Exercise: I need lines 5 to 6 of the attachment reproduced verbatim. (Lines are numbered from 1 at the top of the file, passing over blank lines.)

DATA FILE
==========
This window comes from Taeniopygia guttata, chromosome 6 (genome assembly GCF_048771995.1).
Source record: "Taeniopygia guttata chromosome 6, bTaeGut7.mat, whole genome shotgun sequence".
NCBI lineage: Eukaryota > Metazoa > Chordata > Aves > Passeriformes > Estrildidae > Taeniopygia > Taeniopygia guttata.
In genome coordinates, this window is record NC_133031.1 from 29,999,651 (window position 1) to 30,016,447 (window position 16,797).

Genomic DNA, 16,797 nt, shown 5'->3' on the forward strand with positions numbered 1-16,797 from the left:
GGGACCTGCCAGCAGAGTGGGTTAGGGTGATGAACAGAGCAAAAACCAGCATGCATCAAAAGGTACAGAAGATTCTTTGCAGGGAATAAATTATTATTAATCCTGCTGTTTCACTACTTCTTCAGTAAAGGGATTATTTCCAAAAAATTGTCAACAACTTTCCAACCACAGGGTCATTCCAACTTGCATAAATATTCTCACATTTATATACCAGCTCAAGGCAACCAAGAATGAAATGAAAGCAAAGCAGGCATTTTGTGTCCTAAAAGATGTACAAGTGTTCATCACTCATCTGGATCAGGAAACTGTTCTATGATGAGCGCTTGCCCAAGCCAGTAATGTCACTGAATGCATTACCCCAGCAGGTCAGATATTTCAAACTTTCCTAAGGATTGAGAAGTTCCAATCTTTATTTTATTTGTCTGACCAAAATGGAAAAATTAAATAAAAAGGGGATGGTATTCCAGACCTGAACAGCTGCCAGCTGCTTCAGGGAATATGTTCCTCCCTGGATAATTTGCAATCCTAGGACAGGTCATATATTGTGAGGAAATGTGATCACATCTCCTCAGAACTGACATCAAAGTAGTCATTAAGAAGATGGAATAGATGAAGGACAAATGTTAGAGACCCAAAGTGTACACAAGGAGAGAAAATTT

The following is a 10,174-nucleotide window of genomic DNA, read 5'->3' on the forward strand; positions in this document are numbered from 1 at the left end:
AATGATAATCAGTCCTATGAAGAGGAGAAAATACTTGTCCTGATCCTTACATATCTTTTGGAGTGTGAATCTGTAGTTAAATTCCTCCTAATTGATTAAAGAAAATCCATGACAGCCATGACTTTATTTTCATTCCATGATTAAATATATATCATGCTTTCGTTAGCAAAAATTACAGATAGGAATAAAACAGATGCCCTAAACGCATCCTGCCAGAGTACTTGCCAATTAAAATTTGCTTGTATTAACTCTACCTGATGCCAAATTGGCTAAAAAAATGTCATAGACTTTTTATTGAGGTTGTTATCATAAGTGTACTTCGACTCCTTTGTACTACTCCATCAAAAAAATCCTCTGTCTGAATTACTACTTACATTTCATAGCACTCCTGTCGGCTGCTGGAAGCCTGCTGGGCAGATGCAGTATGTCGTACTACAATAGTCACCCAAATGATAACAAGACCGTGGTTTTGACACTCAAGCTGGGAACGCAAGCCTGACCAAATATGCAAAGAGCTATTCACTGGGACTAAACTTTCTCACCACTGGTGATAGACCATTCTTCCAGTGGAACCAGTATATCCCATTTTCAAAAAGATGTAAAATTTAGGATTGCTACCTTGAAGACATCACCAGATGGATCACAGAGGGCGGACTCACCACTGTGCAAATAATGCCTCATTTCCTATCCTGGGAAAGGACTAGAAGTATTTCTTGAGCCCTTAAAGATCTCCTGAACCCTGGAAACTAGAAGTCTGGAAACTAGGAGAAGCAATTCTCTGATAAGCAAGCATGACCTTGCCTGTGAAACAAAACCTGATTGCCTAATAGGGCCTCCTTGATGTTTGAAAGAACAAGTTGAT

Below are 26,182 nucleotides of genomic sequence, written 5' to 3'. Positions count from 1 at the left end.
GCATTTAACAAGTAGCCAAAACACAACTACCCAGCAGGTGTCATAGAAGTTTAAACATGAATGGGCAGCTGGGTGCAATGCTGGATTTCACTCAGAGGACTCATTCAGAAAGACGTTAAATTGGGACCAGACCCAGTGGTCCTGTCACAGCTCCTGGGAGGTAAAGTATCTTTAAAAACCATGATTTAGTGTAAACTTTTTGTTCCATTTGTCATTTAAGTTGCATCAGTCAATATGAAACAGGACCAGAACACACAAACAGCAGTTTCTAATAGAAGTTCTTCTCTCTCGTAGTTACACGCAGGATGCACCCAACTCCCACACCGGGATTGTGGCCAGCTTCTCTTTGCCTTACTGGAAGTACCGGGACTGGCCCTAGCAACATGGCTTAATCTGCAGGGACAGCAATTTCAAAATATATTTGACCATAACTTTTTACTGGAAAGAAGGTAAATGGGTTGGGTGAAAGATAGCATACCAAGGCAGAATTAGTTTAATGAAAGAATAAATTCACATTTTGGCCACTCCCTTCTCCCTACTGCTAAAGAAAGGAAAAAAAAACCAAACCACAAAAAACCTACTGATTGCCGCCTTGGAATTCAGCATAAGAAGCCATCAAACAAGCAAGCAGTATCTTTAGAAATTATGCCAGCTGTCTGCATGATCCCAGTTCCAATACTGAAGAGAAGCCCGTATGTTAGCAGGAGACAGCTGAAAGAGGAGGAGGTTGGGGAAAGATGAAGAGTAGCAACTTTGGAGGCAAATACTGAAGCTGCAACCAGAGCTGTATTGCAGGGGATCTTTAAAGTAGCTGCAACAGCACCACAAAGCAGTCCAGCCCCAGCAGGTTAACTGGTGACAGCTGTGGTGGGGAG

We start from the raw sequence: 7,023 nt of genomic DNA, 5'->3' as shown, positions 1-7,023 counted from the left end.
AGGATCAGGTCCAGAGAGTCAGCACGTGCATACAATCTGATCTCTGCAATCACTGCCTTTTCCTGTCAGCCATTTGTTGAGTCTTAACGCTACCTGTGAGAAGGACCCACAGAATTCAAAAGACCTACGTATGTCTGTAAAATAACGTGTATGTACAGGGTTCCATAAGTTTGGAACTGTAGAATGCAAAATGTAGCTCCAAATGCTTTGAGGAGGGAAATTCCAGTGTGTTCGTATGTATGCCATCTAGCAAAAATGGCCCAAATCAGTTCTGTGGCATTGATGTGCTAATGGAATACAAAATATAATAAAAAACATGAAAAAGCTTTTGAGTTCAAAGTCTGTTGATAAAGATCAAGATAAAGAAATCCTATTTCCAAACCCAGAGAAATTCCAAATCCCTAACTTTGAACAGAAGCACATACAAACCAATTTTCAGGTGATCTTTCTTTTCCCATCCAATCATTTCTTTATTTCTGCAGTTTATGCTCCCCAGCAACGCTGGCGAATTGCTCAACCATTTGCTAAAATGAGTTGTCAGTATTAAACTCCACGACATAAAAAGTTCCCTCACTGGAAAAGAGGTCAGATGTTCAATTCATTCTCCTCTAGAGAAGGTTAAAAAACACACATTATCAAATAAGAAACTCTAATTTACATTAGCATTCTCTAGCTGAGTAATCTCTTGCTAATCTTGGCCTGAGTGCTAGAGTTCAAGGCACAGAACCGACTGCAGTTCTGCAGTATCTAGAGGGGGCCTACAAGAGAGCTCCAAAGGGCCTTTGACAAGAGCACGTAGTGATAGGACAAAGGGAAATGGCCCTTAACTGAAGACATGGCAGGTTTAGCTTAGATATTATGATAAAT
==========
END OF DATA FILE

Genomic DNA, 16,797 nt, shown 5'->3' on the forward strand with positions numbered 1-16,797 from the left:
GGGACCTGCCAGCAGAGTGGGTTAGGGTGATGAACAGAGCAAAAACCAGCATGCATCAAAAGGTACAGAAGATTCTTTGCAGGGAATAAATTATTATTAATCCTGCTGTTTCACTACTTCTTCAGTAAAGGGATTATTTCCAAAAAATTGTCAACAACTTTCCAACCACAGGGTCATTCCAACTTGCATAAATATTCTCACATTTATATACCAGCTCAAGGCAACCAAGAATGAAATGAAAGCAAAGCAGGCATTTTGTGTCCTAAAAGATGTACAAGTGTTCATCACTCATCTGGATCAGGAAACTGTTCTATGATGAGCGCTTGCCCAAGCCAGTAATGTCACTGAATGCATTACCCCAGCAGGTCAGATATTTCAAACTTTCCTAAGGATTGAGAAGTTCCAATCTTTATTTTATTTGTCTGACCAAAATGGAAAAATTAAATAAAAAGGGGATGGTATTCCAGACCTGAACAGCTGCCAGCTGCTTCAGGGAATATGTTCCTCCCTGGATAATTTGCAATCCTAGGACAGGTCATATATTGTGAGGAAATGTGATCACATCTCCTCAGAACTGACATCAAAGTAGTCATTAAGAAGATGGAATAGATGAAGGACAAATGTTAGAGACCCAAAGTGTACACAAGGAGAGAAAATTT